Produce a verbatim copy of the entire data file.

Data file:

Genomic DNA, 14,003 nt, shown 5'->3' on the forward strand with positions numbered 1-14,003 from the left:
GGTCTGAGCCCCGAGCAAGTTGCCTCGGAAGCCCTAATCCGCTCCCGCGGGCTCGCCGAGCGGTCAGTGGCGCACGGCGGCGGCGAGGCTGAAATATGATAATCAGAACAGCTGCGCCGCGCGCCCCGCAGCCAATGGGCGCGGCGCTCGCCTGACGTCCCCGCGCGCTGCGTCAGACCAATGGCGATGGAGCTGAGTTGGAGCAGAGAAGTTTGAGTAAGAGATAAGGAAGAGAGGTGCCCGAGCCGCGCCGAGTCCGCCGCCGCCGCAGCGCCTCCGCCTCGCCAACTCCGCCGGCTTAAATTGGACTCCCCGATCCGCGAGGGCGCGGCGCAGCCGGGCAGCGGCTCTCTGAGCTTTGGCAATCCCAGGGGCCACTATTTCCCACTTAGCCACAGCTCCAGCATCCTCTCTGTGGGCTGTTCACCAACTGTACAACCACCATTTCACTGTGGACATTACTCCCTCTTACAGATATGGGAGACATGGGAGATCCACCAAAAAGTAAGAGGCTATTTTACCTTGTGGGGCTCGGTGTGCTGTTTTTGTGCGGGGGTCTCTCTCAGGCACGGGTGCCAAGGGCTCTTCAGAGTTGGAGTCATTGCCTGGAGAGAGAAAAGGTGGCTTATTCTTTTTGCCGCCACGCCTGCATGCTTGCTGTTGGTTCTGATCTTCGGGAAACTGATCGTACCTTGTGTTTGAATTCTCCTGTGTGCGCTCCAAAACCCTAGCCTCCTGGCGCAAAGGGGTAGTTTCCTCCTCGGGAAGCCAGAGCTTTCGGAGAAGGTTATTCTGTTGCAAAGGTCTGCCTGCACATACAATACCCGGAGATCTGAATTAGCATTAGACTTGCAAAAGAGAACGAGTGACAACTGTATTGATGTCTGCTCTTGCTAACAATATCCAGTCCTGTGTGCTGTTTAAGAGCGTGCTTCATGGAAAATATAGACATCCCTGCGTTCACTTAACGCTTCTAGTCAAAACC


Genomic DNA, 14,003 nt, shown 5'->3' on the forward strand with positions numbered 1-14,003 from the left:
GGTCTGAGCCCCGAGCAAGTTGCCTCGGAAGCCCTAATCCGCTCCCGCGGGCTCGCCGAGCGGTCAGTGGCGCACGGCGGCGGCGAGGCTGAAATATGATAATCAGAACAGCTGCGCCGCGCGCCCCGCAGCCAATGGGCGCGGCGCTCGCCTGACGTCCCCGCGCGCTGCGTCAGACCAATGGCGATGGAGCTGAGTTGGAGCAGAGAAGTTTGAGTAAGAGATAAGGAAGAGAGGTGCCCGAGCCGCGCCGAGTCCGCCGCCGCCGCAGCGCCTCCGCCTCGCCAACTCCGCCGGCTTAAATTGGACTCCCCGATCCGCGAGGGCGCGGCGCAGCCGGGCAGCGGCTCTCTGAGCTTTGGCAATCCCAGGGGCCACTATTTCCCACTTAGCCACAGCTCCAGCATCCTCTCTGTGGGCTGTTCACCAACTGTACAACCACCATTTCACTGTGGACATTACTCCCTCTTACAGATATGGGAGACATGGGAGATCCACCAAAAAGTAAGAGGCTATTTTACCTTGTGGGGCTCGGTGTGCTGTTTTTGTGCGGGGGTCTCTCTCAGGCACGGGTGCCAAGGGCTCTTCAGAGTTGGAGTCATTGCCTGGAGAGAGAAAAGGTGGCTTATTCTTTTTGCCGCCACGCCTGCATGCTTGCTGTTGGTTCTGATCTTCGGGAAACTGATCGTACCTTGTGTTTGAATTCTCCTGTGTGCGCTCCAAAACCCTAGCCTCCTGGCGCAAAGGGGTAGTTTCCTCCTCGGGAAGCCAGAGCTTTCGGAGAAGGTTATTCTGTTGCAAAGGTCTGCCTGCACATACAATACCCGGAGATCTGAATTAGCATTAGACTTGCAAAAGAGAACGAGTGACAACTGTATTGATGTCTGCTCTTGCTAACAATATCCAGTCCTGTGTGCTGTTTAAGAGCGTGCTTCATGGAAAATATAGACATCCCTGCGTTCACTTAACGCTTCTAGTCAAAACC